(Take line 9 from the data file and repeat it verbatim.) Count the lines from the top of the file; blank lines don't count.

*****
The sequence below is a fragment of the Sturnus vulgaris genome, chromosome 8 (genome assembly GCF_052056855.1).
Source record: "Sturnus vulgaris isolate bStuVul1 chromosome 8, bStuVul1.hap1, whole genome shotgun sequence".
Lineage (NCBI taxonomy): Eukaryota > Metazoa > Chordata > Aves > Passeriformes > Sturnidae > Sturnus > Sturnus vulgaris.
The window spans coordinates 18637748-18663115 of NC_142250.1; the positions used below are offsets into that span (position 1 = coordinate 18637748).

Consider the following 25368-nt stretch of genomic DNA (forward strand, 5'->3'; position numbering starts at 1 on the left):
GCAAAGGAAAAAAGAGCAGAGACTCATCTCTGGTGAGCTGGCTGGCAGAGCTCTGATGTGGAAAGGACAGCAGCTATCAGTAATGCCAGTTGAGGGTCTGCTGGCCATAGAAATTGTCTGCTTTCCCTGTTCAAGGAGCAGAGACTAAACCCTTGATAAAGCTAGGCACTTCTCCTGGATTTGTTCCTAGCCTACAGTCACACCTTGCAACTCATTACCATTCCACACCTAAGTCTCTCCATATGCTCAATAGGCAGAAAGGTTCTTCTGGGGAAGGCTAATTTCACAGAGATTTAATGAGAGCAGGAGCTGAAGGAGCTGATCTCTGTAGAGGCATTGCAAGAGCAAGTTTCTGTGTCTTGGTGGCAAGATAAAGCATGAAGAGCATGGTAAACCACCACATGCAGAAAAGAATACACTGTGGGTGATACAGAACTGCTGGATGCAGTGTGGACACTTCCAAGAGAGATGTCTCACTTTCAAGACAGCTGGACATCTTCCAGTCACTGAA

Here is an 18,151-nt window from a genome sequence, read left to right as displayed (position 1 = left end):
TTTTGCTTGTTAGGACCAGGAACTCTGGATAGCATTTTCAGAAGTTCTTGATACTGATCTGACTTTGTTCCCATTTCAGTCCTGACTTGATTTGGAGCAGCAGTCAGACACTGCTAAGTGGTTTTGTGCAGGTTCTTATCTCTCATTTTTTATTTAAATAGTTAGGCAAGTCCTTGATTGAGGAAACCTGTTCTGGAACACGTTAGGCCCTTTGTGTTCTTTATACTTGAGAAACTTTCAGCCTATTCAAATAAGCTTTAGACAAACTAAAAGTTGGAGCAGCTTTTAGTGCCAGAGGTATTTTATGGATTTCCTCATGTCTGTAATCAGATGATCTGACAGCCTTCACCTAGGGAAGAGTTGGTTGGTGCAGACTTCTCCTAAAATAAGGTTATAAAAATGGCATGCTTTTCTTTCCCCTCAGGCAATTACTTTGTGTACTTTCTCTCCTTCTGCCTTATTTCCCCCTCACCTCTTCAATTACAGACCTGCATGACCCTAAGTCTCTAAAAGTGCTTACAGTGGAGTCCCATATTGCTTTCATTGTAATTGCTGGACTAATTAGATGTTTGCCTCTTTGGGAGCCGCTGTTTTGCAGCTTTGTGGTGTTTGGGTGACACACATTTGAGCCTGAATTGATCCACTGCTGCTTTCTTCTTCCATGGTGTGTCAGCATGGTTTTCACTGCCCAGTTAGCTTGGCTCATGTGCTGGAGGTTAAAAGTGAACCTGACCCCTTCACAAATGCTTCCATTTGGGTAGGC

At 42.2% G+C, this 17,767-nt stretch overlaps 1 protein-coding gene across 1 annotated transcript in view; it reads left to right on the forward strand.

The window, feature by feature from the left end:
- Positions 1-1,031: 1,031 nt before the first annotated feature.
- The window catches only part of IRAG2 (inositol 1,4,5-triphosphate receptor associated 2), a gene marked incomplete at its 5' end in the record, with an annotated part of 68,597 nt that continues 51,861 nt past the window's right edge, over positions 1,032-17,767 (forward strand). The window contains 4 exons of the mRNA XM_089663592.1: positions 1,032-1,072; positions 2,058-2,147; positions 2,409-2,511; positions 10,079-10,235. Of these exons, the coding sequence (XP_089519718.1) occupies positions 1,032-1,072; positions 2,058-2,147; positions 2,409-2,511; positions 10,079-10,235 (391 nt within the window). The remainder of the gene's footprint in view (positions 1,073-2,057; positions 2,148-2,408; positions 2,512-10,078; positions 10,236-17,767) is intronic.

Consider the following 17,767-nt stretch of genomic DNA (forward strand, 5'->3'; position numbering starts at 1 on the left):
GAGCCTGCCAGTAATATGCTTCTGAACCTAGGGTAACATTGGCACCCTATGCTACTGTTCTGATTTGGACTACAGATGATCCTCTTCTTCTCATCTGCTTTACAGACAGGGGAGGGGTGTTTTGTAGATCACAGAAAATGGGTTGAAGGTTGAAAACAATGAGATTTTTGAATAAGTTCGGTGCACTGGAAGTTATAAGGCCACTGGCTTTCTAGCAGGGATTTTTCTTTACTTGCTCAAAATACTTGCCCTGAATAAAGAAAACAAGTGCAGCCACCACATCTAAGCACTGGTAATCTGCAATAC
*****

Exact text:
At 42.2% G+C, this 17,767-nt stretch overlaps 1 protein-coding gene across 1 annotated transcript in view; it reads left to right on the forward strand.